With the ink barely dry on an Elvis Andrus contract extension, the Rangers found themselves immediately back in the spotlight when pitcher Yu Darvish flirted as closely with perfection as one can without achieving it. Darvish may have been facing the patchwork Astros, but that shouldn’t detract from exactly how dominant he was in his first start of the season. Darvish fanned 14 batters and allowed just one flimsy single by Marwin Gonzalez with two outs in the bottom of the ninth innings. Darvish fired 111 nasty pitches to the plate and only failed to induce a strikeout twice when reaching a two-strike count.
In many ways, the night felt like Darvish’s inauguration parade. The Rangers have long been an organization known for its ability to develop intriguing talent, but there was no shortage of skepticism when the club posted $51.7 million to even negotiate with Darvish and then another $56 million to ink him to a six-year deal. The complaints were all the same. How did the Rangers know what they were getting? Wouldn’t Darvish fade under the increased competition of the American game like so many Japanese hurlers before him?
The thing is, Darvish is nothing like any Japanese pitcher we have seen so far. Torii Hunter may have asserted that all Japanese imports are basically one in the same early last season, but he was dead wrong if he meant to assess Darvish. Sure, Darvish had the initial control problems that have plagued so many pitchers new to Major League Baseball. He walked 53 men in the first half of 2012 and gave plenty of pundits ammunition to assume his success would fade. But Darvish’s high strikeout rate persisted, and batters found him increasingly difficult to square up. That’s because, unlike many other Japanese pitchers making the transition, Darvish depends on incredible stuff rather than deception or temporary confusion the first time through the league.
Darvish is a legitimate ace, and his full season numbers in 2013 will almost certainly bear that fact out. None of the success he’s experienced is in any way a mirage–this is a guy who can keep a mid-90s fastball down in the zone and then leave hitters dumbfounded with a razor blade breaking ball that sits 10-15 miles per hour slower. He cut his walk rate from 4.64/9 to 3.65/9 in the second half of last season, struck out an astonishing 221 in 191 1/2 IP, put up a 3.29 FIP that defies that 3.90 ERA, and was worth 4.9 WAR in his first full season. That’s a hell of a debut, and he’s only getting better.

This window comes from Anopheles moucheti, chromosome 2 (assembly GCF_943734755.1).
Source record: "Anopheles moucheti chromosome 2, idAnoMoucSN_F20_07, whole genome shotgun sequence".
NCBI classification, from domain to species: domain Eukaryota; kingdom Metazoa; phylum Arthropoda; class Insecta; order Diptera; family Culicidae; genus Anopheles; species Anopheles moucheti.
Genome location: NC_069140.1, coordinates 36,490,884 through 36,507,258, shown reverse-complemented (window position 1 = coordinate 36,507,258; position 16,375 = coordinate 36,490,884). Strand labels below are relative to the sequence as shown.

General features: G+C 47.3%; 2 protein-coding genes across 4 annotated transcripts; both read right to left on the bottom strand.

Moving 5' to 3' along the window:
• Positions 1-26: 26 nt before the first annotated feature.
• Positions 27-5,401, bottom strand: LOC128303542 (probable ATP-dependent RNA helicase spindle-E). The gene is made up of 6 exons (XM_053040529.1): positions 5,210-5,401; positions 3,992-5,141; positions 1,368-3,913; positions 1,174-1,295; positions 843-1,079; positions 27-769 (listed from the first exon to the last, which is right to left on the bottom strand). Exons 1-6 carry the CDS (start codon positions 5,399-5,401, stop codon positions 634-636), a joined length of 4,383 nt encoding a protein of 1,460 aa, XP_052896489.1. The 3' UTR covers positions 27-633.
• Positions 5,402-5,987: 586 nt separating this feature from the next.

So when Darvish came within one out of what would have been the third perfect game pitched by a non-U.S. born starter in baseball history, he made everyone stand up and take notice. He’s not well-known because of unwarranted hype; he’s well-known because he’s one of the elite pitchers in the game and should continue to be for some time. Just 26, Darvish’s ceiling is incredibly high, and there’s a pretty good chance we’ll see his name on some Cy Young ballots come November.
Watching the pitcher Darvish has quietly become, it’s not such a stretch that the Rangers would dole out the money they did to gain the rights to his services. Even considering that lofty posting fee, the Rangers are paying a lot less for their dominant ace than just about any other team in the game. The recent contract extensions doled out to guys like Matt Cain, Justin Verlander, and Felix Hernandez all serve as concrete proof. Those guys are incredible pitchers with years of whiff inducing left in them, but Darvish has every opportunity to be right there with them as soon as, well, right now.
Rarely do we get all gooey and gush about a player’s makeup or demeanor, but it was also cool to see Darvish calmly and confidently mow down every Astro that came to the plate. Even more endearing was the genuine smile and slight laughter that washed over him as Marwin Gonzalez’s ground ball single slipped between his legs and took away his shot at history. Darvish knew he’d pitched a legendary game, and he knew placement was all that stopped him from perfection. He laughed it off like a gentleman, and as a result he made me like him even more.
While Darvish is still in the process of improving, he’s learning awfully quickly. The steps he took toward acedom during the course of the 2012 season were astonishing, and he’s already on his way to making more headway in 2013. He’s a legitimate ace, a guy who you need to watch any time you get the opportunity. Let’s hope last night’s masterpiece proves that to anyone who still had doubts.
And on a side note, is there any chance the Astros get an attendance boost because those in the crowd could see a no-hitter or perfect game fired against the home team literally any given day? (The Astros are really, really bad.)